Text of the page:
Washington, luckily, has a reputation for a relatively clean, competent criminal justice system. We haven’t had a West Memphis Three case, or had to empty our death row because, as Seattle Times investigative reporter Ken Armstrong once wrote, “justice has been forsaken” by error and incompetence.
But a comprehensive effort by the new National Registry on Exonerations is a stark reminder that mistakes happen here too. By their count, 26 people were exonerated in Washington state between 1989 and 2012. Clark County is among the top 10 counties in the country for exonerations per-capita, including Thomas Kennedy in 2012.
The project by the law schools of Northwestern University the University of Michigan finds a promising trend in a report issued Tuesday. Although the number of exonerations nationwide now stands at a 1,050, law enforcement is cooperating in exonerations at an unprecedented rate. Among the 63 exoneration cases added in 2012, more than half had the help of police or prosecutors.
The database is an incredible resource, but is also limited. It doesn’t include James Baldwin, who moved to Seattle after being wrongfully convicted in Arkansas for the killing of three young boys in West Memphis, because he agreed to a plea deal in order get out after 18 years. A documentary on the case, “West of Memphis,” playing at the Varsity in Seattle, is gripping. He recently testified in Olympia.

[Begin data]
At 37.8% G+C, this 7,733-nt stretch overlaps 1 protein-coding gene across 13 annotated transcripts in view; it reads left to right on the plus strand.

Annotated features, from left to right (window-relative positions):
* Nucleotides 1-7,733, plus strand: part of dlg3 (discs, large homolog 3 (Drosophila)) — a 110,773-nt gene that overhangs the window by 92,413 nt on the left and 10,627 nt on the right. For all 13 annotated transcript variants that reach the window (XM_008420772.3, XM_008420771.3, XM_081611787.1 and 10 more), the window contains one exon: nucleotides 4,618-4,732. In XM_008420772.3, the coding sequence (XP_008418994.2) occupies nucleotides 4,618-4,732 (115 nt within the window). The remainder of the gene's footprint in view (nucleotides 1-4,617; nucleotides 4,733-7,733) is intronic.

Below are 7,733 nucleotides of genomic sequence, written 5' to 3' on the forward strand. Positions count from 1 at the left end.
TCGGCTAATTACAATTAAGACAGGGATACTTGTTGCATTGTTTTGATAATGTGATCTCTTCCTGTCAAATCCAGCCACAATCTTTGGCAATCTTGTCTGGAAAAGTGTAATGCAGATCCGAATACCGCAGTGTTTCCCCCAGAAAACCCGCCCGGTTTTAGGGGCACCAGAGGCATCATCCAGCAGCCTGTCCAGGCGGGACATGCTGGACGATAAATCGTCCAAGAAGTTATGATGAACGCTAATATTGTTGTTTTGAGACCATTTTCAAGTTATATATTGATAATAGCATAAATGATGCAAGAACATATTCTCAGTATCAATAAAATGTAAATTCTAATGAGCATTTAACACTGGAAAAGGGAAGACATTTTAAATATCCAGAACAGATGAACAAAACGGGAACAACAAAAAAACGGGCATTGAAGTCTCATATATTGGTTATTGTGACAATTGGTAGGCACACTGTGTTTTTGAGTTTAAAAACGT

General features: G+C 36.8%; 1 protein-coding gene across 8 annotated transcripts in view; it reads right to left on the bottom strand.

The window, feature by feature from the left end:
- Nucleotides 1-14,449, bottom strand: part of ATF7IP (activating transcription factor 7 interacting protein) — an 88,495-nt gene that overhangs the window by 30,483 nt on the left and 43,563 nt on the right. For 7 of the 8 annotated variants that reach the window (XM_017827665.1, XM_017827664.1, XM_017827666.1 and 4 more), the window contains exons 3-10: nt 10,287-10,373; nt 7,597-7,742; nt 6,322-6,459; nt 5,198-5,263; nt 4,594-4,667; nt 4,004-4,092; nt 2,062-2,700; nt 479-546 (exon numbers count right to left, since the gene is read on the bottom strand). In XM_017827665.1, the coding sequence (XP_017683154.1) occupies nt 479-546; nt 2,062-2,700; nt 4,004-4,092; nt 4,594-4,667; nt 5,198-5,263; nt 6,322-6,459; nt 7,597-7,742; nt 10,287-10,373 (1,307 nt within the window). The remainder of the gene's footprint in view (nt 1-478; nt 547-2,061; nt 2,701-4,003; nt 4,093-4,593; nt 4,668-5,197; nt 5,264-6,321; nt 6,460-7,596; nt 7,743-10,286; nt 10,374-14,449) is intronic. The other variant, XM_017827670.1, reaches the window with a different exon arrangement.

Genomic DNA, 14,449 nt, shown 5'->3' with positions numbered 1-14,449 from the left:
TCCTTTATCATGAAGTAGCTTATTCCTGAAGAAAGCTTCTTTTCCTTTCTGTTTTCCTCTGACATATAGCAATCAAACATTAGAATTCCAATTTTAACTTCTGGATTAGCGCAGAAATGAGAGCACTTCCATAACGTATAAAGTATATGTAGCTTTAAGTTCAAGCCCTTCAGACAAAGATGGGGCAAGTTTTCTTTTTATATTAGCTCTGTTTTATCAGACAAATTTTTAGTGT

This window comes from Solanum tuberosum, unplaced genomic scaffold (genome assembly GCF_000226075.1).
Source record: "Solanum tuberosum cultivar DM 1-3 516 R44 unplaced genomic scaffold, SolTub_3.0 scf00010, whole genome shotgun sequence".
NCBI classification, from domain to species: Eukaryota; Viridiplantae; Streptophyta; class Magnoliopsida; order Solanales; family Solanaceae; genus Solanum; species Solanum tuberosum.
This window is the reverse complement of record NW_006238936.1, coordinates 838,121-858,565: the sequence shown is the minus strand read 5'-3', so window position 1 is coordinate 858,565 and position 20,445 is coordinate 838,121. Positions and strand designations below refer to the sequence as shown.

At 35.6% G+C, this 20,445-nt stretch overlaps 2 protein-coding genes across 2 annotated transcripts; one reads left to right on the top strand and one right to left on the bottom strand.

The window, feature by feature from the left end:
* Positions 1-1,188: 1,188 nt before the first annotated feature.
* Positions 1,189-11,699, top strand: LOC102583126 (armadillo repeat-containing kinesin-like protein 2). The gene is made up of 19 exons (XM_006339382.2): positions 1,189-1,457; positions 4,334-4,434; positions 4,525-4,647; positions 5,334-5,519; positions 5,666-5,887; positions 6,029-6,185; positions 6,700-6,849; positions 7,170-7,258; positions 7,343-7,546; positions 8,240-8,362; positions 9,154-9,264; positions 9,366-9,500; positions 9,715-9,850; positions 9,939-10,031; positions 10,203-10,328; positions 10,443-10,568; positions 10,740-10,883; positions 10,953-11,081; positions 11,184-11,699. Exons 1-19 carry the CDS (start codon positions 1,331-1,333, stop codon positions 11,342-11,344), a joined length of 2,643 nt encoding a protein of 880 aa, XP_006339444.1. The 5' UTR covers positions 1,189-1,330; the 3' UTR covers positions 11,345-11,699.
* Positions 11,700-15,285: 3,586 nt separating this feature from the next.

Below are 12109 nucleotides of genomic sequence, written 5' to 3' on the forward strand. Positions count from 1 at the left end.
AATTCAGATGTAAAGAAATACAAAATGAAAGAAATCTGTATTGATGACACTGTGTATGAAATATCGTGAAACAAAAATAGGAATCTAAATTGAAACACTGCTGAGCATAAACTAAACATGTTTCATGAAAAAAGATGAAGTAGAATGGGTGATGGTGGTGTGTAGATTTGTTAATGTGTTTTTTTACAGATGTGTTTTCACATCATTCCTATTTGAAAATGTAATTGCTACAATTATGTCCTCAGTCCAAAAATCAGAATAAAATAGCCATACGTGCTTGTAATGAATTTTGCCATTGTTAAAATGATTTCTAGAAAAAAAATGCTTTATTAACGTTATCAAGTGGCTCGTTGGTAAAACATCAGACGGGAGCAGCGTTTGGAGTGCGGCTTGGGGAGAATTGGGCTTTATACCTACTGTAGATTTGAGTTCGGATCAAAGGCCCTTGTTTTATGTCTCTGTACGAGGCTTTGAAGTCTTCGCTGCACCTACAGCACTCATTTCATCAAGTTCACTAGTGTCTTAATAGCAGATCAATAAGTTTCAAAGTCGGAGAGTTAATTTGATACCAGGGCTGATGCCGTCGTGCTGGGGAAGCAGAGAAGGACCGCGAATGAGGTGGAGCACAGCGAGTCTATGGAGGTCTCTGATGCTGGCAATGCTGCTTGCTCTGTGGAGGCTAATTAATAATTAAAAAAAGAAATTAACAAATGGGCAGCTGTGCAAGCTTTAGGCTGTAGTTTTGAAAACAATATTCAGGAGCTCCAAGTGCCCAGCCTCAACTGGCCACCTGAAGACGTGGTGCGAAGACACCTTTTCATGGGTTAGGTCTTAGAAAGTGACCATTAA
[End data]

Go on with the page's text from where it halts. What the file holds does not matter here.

It does include two I’ve covered — Dayna Christoph, in Spokane, and Ted Bradford, in Yakima — as well as those caught up in Wenatchee sex ring. Christoph is the prototype: developmentally disabled, badgered into a false confession, abandoned to a lousy defense lawyer.
Re-reading those cases, I’m more convinced than ever that we should pass House Bill 1504 and end the death penalty. Dead men can’t be exonerated, and we can’t afford that risk, no matter how clean our reputation.
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